Hilary Parker

Archive for October, 2011|Monthly archive page

Stop job hunting and start building your own factory

In Uncategorized on October 12, 2011 at 1:12 pm



I couldn’t have said it better myself, so I won’t try:

Seth’s Blog: The forever recession (and the coming revolution)


Born Again American: How Losing My Job Rekindled My Spirit

In Uncategorized on October 10, 2011 at 11:07 am

I’ve noticed that a lot of people are focused on what’s wrong with America. We’re “occupying” Wall Street and voting for politicians who promise you can both have and eat your cake, so long as we stick it to someone else. Blame is the new black. “Mine!” is the new “allow me.” Whining is not only acceptable, it’s practically encouraged. And we have no one to thank but ourselves for this mess, no matter how good it feels to point out others’ faults or go scapegoat hunting.

Is this the America we want? What happened to the pioneering spirit this great nation was founded on? America was once the land of plenty. It was a place of hope, of opportunity. America has always been more than our GDP or our credit rating for one reason: Because Americans were people who strove, who dared, who dreamed big.

Sure enough, somewhere along the line, all this striving and daring and dreaming paid off. And strangely, that’s where things went wrong. We got comfortable. Really comfortable. We replaced working with owning, and replaced paying for items with charging them on our credit cards. Where once an expectation of sacrifice existed, a sense of entitlement crept in. I know. I was right there, too.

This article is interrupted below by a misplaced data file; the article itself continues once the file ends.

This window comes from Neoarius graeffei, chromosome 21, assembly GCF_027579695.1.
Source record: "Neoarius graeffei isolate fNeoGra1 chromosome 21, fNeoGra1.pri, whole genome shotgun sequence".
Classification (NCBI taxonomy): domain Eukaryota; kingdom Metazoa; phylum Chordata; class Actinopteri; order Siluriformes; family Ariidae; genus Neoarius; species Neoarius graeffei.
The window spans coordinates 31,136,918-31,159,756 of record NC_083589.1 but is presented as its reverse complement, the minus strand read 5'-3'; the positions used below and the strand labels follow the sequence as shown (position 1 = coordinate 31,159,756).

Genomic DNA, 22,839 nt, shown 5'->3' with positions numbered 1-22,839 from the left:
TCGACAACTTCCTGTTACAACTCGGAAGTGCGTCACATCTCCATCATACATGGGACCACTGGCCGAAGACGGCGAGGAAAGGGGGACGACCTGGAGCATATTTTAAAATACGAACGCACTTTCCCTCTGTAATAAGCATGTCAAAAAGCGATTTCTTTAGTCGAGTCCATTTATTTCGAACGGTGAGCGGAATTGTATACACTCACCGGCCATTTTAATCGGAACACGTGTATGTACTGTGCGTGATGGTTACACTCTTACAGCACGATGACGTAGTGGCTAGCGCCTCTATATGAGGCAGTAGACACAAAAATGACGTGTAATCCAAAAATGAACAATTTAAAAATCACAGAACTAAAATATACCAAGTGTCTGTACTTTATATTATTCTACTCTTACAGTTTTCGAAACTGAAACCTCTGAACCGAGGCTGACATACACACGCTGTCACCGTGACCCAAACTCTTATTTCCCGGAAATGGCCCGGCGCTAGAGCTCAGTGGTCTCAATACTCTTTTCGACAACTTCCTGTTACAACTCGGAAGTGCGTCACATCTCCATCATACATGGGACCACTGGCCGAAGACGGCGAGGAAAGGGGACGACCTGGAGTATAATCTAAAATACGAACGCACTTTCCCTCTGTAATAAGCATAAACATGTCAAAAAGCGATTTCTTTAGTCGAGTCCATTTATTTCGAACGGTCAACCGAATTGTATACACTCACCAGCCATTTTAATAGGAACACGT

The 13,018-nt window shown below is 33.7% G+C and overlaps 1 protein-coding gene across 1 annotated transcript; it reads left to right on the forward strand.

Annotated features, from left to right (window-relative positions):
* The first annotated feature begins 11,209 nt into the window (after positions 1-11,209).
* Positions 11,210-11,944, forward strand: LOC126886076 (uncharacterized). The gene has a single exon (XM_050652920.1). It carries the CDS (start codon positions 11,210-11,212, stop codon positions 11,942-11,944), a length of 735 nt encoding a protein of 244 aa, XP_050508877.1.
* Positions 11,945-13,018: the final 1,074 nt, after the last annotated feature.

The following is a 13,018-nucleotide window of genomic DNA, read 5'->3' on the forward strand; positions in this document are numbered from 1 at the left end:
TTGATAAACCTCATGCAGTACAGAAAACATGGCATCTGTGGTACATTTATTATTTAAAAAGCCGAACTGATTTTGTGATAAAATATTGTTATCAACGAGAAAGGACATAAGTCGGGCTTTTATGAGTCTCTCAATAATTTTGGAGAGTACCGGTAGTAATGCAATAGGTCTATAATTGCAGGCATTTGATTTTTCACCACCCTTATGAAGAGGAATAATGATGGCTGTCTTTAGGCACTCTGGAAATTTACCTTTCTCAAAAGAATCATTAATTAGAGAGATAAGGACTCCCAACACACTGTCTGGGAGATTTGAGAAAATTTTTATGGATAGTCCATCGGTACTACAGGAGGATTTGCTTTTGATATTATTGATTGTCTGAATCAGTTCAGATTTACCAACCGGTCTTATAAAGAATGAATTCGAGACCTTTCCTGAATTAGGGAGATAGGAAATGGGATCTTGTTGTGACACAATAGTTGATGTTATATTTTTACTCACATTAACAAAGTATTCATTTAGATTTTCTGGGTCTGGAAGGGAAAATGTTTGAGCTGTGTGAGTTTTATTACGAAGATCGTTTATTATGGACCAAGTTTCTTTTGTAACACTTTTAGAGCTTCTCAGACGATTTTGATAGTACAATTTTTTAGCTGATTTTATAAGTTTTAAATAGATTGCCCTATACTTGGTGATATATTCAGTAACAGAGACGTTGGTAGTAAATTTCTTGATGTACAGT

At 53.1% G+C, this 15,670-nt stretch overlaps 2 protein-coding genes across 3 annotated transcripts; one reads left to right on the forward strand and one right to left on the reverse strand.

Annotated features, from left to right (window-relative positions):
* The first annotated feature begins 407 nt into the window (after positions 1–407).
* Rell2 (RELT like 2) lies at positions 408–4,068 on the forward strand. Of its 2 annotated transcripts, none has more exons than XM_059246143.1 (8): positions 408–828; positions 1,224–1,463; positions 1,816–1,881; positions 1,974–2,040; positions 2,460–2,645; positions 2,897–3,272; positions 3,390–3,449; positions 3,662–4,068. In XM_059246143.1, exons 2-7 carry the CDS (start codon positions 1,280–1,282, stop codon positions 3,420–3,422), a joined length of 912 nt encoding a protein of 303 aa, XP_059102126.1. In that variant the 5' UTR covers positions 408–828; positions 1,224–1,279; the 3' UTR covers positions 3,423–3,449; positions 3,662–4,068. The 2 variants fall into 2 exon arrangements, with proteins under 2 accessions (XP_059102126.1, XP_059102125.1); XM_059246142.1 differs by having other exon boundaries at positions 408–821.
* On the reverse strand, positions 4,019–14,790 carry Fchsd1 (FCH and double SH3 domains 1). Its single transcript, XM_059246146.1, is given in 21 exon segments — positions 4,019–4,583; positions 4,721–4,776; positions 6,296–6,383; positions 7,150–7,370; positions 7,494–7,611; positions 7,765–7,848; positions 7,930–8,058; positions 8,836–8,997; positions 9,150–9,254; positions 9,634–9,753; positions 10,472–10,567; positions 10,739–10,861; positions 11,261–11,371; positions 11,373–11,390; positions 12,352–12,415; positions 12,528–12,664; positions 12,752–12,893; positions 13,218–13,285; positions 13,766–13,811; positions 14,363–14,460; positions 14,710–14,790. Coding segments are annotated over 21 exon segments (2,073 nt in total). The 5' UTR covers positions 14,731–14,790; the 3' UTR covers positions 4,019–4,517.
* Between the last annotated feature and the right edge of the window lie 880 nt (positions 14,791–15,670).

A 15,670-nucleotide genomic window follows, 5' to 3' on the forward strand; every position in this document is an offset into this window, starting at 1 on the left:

Then I lost my job just over two years ago, and had to totally rebuild my life. And you know something? It has been an amazing experience — one that I would repeat again and again. Turns out I didn’t really appreciate the money I had been bringing in. No matter how much we made, it seemed to go right back out the door… We spent it on things, not experiences. On stuff, not making memories. We had attained the American dream. And you know what? It was no good. It didn’t bring happiness. Because what brings happiness is the pursuit of it, not its attainment. (Huh. Go figure, right?)

Now, in these troubled times, the American dream can be born again. If necessity is the mother of invention, then we should have some very pregnant minds out there. Don’t forget that Steve Jobs and Apple Computers came of age in the 1970s, another period of terrible economic conditions. Didn’t matter: They knew what they wanted the future to look like, and they weren’t going to let the present get in the way.

Here’s what I learned over the past two years: Bringing your dream to life will be harder than anything you’ve tried before. It will be terrifying, and also way more rewarding. And it will make you more grateful for and generous with your success than you were when it was practically handed to you.

So instead of bemoaning the present, let’s turn our attention to the future. Ask yourself: What is the trajectory of the path I am on? What are the consequences of the choices I’m making? Am I sacrificing my long-term goals for short-term wins? What am I passionate about, and am I bringing that passion to my work each and every day?

In the end, we are the only ones who can bring meaning to our lives. Politicians can’t. Corporations can’t. We don’t want them in charge, anyway. But that means each of us has to step up and take responsibility for him or herself and face these trying times head-on.

I have a feeling it’s going to get worse before it gets better. But I say bring it… a little strife is good for us. It’s certainly been good for me.